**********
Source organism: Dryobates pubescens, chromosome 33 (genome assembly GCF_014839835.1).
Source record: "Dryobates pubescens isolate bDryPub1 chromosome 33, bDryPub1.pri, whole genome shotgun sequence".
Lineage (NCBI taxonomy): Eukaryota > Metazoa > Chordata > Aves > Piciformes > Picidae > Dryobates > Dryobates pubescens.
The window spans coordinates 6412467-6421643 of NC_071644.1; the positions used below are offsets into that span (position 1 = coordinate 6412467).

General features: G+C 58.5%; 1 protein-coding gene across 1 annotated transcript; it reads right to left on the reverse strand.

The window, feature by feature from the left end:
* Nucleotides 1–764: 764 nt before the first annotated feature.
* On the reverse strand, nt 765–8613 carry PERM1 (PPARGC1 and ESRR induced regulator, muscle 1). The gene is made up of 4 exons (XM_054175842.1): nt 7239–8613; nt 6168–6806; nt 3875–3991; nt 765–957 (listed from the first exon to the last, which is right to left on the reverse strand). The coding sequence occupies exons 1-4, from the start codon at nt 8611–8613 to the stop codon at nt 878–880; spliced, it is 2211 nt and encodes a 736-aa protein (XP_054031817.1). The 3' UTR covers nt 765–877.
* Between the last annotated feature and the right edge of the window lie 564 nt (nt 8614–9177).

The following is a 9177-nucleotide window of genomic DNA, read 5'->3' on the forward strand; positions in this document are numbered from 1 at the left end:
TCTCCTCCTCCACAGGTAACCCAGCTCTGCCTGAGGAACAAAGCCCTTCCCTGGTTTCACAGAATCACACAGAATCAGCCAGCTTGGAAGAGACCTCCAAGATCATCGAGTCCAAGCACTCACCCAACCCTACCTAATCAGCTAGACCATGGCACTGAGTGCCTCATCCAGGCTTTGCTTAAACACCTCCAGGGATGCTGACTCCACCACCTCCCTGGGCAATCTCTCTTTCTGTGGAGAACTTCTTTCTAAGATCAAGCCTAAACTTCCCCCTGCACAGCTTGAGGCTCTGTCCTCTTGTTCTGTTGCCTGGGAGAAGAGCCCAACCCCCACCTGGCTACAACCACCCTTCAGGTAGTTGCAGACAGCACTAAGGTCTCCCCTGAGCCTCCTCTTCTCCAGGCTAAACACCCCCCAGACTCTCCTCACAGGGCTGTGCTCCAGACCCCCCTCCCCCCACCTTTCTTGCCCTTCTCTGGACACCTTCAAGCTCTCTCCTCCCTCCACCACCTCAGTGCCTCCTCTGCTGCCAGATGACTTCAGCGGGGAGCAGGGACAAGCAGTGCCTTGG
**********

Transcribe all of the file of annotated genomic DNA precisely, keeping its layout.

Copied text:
Source organism: Dryobates pubescens, chromosome 33 (genome assembly GCF_014839835.1).
Source record: "Dryobates pubescens isolate bDryPub1 chromosome 33, bDryPub1.pri, whole genome shotgun sequence".
Lineage (NCBI taxonomy): Eukaryota > Metazoa > Chordata > Aves > Piciformes > Picidae > Dryobates > Dryobates pubescens.
The window spans coordinates 6412467-6421643 of NC_071644.1; the positions used below are offsets into that span (position 1 = coordinate 6412467).

General features: G+C 58.5%; 1 protein-coding gene across 1 annotated transcript; it reads right to left on the reverse strand.

The window, feature by feature from the left end:
* Nucleotides 1–764: 764 nt before the first annotated feature.
* On the reverse strand, nt 765–8613 carry PERM1 (PPARGC1 and ESRR induced regulator, muscle 1). The gene is made up of 4 exons (XM_054175842.1): nt 7239–8613; nt 6168–6806; nt 3875–3991; nt 765–957 (listed from the first exon to the last, which is right to left on the reverse strand). The coding sequence occupies exons 1-4, from the start codon at nt 8611–8613 to the stop codon at nt 878–880; spliced, it is 2211 nt and encodes a 736-aa protein (XP_054031817.1). The 3' UTR covers nt 765–877.
* Between the last annotated feature and the right edge of the window lie 564 nt (nt 8614–9177).

The following is a 9177-nucleotide window of genomic DNA, read 5'->3' on the forward strand; positions in this document are numbered from 1 at the left end:
TCTCCTCCTCCACAGGTAACCCAGCTCTGCCTGAGGAACAAAGCCCTTCCCTGGTTTCACAGAATCACACAGAATCAGCCAGCTTGGAAGAGACCTCCAAGATCATCGAGTCCAAGCACTCACCCAACCCTACCTAATCAGCTAGACCATGGCACTGAGTGCCTCATCCAGGCTTTGCTTAAACACCTCCAGGGATGCTGACTCCACCACCTCCCTGGGCAATCTCTCTTTCTGTGGAGAACTTCTTTCTAAGATCAAGCCTAAACTTCCCCCTGCACAGCTTGAGGCTCTGTCCTCTTGTTCTGTTGCCTGGGAGAAGAGCCCAACCCCCACCTGGCTACAACCACCCTTCAGGTAGTTGCAGACAGCACTAAGGTCTCCCCTGAGCCTCCTCTTCTCCAGGCTAAACACCCCCCAGACTCTCCTCACAGGGCTGTGCTCCAGACCCCCCTCCCCCCACCTTTCTTGCCCTTCTCTGGACACCTTCAAGCTCTCTCCTCCCTCCACCACCTCAGTGCCTCCTCTGCTGCCAGATGACTTCAGCGGGGAGCAGGGACAAGCAGTGCCTTGG